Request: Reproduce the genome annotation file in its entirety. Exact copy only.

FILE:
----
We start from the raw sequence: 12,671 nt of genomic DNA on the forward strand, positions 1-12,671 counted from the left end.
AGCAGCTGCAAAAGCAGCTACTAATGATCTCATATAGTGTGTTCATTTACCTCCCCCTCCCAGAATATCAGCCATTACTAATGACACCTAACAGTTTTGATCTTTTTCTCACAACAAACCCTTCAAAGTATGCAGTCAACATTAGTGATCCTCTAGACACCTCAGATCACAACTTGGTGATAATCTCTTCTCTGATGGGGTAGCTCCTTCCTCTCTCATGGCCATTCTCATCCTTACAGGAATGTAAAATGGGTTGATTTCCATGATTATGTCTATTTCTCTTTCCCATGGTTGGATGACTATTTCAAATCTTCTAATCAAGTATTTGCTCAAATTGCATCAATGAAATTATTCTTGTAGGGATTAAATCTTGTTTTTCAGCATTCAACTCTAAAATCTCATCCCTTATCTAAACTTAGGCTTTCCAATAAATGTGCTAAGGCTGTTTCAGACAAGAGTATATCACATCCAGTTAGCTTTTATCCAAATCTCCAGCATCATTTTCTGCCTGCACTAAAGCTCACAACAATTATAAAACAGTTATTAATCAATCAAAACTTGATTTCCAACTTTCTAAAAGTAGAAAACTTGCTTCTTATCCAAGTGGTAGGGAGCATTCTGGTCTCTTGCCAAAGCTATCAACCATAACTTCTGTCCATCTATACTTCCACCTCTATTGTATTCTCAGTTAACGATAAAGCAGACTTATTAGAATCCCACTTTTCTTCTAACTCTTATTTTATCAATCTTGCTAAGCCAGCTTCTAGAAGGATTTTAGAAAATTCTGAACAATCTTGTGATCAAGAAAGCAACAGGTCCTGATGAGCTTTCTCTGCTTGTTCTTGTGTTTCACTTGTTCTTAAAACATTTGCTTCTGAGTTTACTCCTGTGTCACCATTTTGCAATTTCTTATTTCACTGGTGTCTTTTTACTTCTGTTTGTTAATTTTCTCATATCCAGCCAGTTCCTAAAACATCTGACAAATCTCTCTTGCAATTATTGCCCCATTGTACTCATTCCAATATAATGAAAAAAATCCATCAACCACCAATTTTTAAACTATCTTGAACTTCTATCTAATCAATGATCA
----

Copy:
We start from the raw sequence: 12,671 nt of genomic DNA on the forward strand, positions 1-12,671 counted from the left end.
AGCAGCTGCAAAAGCAGCTACTAATGATCTCATATAGTGTGTTCATTTACCTCCCCCTCCCAGAATATCAGCCATTACTAATGACACCTAACAGTTTTGATCTTTTTCTCACAACAAACCCTTCAAAGTATGCAGTCAACATTAGTGATCCTCTAGACACCTCAGATCACAACTTGGTGATAATCTCTTCTCTGATGGGGTAGCTCCTTCCTCTCTCATGGCCATTCTCATCCTTACAGGAATGTAAAATGGGTTGATTTCCATGATTATGTCTATTTCTCTTTCCCATGGTTGGATGACTATTTCAAATCTTCTAATCAAGTATTTGCTCAAATTGCATCAATGAAATTATTCTTGTAGGGATTAAATCTTGTTTTTCAGCATTCAACTCTAAAATCTCATCCCTTATCTAAACTTAGGCTTTCCAATAAATGTGCTAAGGCTGTTTCAGACAAGAGTATATCACATCCAGTTAGCTTTTATCCAAATCTCCAGCATCATTTTCTGCCTGCACTAAAGCTCACAACAATTATAAAACAGTTATTAATCAATCAAAACTTGATTTCCAACTTTCTAAAAGTAGAAAACTTGCTTCTTATCCAAGTGGTAGGGAGCATTCTGGTCTCTTGCCAAAGCTATCAACCATAACTTCTGTCCATCTATACTTCCACCTCTATTGTATTCTCAGTTAACGATAAAGCAGACTTATTAGAATCCCACTTTTCTTCTAACTCTTATTTTATCAATCTTGCTAAGCCAGCTTCTAGAAGGATTTTAGAAAATTCTGAACAATCTTGTGATCAAGAAAGCAACAGGTCCTGATGAGCTTTCTCTGCTTGTTCTTGTGTTTCACTTGTTCTTAAAACATTTGCTTCTGAGTTTACTCCTGTGTCACCATTTTGCAATTTCTTATTTCACTGGTGTCTTTTTACTTCTGTTTGTTAATTTTCTCATATCCAGCCAGTTCCTAAAACATCTGACAAATCTCTCTTGCAATTATTGCCCCATTGTACTCATTCCAATATAATGAAAAAAATCCATCAACCACCAATTTTTAAACTATCTTGAACTTCTATCTAATCAATGATCA